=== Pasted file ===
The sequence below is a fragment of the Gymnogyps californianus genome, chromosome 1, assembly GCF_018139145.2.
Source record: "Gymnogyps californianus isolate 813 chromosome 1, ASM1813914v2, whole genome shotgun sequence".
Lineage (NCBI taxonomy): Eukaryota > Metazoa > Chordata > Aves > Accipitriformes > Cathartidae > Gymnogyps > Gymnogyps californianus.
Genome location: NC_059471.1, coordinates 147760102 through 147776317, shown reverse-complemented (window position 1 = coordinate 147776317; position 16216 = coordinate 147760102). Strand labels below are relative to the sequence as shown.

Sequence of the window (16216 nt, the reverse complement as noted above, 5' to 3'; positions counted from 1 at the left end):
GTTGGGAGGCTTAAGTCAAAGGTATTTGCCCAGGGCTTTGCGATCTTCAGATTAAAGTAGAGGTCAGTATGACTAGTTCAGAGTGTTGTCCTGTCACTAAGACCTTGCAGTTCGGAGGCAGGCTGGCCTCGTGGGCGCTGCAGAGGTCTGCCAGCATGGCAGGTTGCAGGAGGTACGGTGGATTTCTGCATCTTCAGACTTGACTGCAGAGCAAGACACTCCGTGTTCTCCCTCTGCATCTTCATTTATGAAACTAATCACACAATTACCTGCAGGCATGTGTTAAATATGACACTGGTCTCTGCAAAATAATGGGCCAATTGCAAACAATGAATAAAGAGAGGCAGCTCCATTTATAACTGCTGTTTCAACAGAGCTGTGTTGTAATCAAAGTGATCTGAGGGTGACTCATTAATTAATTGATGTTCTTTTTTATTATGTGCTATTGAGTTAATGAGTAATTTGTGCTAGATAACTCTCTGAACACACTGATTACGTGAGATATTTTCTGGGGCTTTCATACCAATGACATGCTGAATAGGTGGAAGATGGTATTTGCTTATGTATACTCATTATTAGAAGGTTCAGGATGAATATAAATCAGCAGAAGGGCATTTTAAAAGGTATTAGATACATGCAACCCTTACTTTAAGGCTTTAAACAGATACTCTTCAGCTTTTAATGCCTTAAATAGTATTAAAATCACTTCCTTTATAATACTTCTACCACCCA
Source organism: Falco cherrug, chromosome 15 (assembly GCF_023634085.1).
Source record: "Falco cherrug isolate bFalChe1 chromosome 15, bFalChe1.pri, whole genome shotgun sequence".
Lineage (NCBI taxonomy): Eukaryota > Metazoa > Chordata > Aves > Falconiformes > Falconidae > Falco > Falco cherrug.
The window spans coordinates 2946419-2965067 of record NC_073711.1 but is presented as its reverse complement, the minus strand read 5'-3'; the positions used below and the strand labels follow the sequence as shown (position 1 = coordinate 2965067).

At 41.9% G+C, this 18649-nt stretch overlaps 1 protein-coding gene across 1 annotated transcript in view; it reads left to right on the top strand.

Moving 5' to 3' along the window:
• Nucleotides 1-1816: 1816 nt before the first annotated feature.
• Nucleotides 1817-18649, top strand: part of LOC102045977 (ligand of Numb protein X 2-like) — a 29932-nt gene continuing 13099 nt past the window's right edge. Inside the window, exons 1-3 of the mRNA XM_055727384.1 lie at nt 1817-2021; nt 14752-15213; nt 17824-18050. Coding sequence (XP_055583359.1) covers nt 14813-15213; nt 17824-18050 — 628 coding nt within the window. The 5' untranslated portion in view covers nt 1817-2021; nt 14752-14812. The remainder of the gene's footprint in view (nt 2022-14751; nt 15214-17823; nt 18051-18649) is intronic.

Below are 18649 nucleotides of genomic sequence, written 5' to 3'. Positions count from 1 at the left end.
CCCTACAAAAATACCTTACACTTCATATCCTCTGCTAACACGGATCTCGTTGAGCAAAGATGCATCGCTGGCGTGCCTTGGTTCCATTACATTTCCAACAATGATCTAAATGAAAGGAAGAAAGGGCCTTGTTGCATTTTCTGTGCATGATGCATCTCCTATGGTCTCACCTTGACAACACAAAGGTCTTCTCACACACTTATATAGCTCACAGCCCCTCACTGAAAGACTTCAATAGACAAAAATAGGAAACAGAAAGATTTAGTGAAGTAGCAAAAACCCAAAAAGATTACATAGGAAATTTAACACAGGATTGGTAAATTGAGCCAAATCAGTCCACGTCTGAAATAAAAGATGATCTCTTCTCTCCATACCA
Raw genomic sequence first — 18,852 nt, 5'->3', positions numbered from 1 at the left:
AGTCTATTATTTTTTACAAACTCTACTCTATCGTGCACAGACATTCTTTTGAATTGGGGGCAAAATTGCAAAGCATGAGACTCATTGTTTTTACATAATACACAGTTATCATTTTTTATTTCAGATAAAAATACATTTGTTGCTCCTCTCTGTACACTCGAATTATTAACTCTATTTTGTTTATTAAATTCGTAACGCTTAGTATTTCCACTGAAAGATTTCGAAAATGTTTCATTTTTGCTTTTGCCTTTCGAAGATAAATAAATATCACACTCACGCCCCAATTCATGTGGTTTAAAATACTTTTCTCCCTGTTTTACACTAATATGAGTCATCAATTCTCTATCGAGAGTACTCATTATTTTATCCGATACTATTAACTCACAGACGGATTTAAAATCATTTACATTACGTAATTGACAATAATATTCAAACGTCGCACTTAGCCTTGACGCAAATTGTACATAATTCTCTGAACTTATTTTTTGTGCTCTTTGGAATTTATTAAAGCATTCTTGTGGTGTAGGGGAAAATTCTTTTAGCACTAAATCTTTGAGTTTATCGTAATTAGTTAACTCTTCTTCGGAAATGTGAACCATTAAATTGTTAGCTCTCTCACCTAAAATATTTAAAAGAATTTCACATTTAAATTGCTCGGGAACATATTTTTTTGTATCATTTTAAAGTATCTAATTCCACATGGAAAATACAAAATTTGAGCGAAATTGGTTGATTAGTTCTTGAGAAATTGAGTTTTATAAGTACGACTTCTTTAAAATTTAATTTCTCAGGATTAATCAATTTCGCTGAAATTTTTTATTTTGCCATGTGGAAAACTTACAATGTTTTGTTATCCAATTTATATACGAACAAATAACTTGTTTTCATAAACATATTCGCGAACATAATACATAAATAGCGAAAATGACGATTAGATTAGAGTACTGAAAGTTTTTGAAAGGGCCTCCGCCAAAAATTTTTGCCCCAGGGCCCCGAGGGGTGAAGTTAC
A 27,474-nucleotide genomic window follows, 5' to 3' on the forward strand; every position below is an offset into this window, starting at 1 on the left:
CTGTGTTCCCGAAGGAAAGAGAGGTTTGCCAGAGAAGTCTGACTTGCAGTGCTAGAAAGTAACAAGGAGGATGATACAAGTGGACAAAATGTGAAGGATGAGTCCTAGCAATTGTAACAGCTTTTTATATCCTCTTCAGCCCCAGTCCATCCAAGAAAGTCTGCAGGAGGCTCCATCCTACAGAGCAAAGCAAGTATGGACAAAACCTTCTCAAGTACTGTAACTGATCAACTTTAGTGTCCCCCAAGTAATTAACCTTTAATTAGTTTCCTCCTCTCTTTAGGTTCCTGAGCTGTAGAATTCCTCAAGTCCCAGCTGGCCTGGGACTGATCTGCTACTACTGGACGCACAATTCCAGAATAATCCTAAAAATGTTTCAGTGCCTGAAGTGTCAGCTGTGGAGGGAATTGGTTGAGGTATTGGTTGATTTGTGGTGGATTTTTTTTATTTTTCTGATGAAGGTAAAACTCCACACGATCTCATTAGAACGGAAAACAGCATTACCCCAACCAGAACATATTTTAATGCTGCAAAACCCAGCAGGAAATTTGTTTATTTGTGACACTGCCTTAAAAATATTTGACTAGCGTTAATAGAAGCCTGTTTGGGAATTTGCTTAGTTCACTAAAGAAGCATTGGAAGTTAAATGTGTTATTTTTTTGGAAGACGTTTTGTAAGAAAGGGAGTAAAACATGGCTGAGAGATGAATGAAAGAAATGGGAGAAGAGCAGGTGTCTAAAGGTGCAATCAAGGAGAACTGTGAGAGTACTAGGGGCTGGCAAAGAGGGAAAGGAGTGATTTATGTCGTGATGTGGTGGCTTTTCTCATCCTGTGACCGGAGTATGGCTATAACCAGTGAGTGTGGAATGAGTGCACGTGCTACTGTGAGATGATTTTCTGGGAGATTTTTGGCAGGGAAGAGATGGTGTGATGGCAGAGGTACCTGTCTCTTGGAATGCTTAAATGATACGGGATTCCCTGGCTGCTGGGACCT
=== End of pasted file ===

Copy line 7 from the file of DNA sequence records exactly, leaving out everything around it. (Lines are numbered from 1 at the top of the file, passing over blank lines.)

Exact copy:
Source organism: Falco cherrug, chromosome 15 (assembly GCF_023634085.1).